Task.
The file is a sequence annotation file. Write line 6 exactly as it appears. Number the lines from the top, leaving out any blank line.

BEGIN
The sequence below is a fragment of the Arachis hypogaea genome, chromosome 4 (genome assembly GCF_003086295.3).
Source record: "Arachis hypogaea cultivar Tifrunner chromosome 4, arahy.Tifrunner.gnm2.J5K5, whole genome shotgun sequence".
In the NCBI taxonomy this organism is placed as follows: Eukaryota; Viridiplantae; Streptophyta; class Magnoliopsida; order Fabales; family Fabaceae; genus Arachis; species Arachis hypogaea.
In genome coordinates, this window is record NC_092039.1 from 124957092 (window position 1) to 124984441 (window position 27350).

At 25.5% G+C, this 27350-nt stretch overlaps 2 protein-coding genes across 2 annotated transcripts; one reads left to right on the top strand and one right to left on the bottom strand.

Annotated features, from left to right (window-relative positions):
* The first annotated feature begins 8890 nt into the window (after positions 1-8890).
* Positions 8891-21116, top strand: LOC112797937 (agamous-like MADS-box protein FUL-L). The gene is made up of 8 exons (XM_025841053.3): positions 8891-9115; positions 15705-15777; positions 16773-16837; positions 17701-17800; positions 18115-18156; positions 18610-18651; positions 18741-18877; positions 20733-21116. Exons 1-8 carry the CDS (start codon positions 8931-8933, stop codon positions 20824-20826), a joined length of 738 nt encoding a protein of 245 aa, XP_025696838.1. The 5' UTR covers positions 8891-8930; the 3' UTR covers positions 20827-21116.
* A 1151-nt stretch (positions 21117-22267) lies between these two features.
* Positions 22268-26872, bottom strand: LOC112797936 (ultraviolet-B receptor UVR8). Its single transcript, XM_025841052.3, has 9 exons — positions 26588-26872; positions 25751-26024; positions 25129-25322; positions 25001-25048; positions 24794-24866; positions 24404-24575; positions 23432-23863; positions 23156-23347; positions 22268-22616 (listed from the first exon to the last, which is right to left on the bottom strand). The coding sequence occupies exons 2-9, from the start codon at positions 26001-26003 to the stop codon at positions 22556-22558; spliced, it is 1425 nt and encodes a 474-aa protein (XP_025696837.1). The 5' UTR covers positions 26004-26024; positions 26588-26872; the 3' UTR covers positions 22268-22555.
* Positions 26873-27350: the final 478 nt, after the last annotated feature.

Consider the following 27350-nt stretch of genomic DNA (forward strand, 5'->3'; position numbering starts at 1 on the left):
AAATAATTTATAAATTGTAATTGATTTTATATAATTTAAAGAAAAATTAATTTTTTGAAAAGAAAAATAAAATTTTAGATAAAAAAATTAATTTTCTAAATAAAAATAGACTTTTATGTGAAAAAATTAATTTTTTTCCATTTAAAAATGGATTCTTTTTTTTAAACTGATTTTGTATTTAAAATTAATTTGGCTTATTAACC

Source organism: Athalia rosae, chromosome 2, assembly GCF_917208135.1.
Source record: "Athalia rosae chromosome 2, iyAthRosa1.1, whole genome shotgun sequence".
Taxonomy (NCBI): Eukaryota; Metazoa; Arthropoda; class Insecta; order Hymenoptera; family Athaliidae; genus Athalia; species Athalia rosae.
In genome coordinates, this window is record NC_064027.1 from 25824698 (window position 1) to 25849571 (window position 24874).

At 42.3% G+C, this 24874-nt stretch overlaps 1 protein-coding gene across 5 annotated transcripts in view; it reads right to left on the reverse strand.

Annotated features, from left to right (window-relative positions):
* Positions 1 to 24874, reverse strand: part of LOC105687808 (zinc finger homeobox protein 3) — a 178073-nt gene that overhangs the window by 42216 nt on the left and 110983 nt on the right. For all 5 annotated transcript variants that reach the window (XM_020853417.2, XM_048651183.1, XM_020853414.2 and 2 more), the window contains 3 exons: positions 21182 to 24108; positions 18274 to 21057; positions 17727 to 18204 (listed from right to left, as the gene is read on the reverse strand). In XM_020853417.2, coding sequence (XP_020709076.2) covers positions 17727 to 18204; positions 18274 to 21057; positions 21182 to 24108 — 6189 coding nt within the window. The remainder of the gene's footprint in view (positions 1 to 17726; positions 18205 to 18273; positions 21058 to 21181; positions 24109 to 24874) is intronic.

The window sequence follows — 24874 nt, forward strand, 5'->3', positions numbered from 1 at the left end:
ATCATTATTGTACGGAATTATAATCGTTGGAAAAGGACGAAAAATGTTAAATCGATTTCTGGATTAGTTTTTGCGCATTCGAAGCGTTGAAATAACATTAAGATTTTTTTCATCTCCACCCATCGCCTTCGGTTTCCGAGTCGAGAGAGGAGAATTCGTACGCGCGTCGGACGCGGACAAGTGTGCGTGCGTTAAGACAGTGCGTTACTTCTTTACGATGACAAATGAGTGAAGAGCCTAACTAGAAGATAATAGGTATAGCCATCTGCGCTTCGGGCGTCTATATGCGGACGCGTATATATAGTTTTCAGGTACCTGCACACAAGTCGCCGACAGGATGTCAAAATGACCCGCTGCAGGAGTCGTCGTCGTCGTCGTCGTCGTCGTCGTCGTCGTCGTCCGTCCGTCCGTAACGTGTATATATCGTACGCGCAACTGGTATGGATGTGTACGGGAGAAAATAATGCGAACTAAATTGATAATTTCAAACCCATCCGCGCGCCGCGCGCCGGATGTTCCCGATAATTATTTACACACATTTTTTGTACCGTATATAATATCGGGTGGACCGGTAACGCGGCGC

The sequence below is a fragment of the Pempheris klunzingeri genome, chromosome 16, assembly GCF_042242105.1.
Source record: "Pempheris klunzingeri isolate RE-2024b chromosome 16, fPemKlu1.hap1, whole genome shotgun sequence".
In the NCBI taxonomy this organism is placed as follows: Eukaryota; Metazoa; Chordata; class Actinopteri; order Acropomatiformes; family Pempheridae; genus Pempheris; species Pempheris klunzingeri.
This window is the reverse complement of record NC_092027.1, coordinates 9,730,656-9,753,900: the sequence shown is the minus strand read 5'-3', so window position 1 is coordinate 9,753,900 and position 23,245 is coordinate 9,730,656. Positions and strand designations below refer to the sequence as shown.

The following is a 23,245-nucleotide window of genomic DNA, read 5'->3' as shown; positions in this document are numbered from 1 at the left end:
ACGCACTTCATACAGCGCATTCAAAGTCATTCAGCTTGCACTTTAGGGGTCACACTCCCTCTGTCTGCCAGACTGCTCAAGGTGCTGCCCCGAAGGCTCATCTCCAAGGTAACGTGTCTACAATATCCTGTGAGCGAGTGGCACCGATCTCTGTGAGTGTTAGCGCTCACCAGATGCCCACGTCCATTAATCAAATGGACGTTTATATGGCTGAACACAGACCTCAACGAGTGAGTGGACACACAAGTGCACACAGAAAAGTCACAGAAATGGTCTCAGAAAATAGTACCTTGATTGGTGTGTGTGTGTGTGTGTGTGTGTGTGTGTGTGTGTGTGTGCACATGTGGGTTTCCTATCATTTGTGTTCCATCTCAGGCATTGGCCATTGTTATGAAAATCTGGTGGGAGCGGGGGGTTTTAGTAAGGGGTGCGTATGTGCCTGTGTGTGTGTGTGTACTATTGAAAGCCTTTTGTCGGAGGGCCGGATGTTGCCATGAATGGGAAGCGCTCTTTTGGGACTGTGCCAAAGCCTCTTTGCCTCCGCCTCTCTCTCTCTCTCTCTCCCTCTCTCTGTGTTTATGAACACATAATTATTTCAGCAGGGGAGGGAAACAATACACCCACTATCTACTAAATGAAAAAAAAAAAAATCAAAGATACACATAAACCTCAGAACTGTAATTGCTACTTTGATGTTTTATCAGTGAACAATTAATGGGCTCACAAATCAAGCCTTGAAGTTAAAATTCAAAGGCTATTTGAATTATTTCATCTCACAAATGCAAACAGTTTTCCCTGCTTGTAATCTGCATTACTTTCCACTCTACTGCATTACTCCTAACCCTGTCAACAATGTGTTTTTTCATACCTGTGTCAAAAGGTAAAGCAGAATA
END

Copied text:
Annotated features, from left to right (window-relative positions):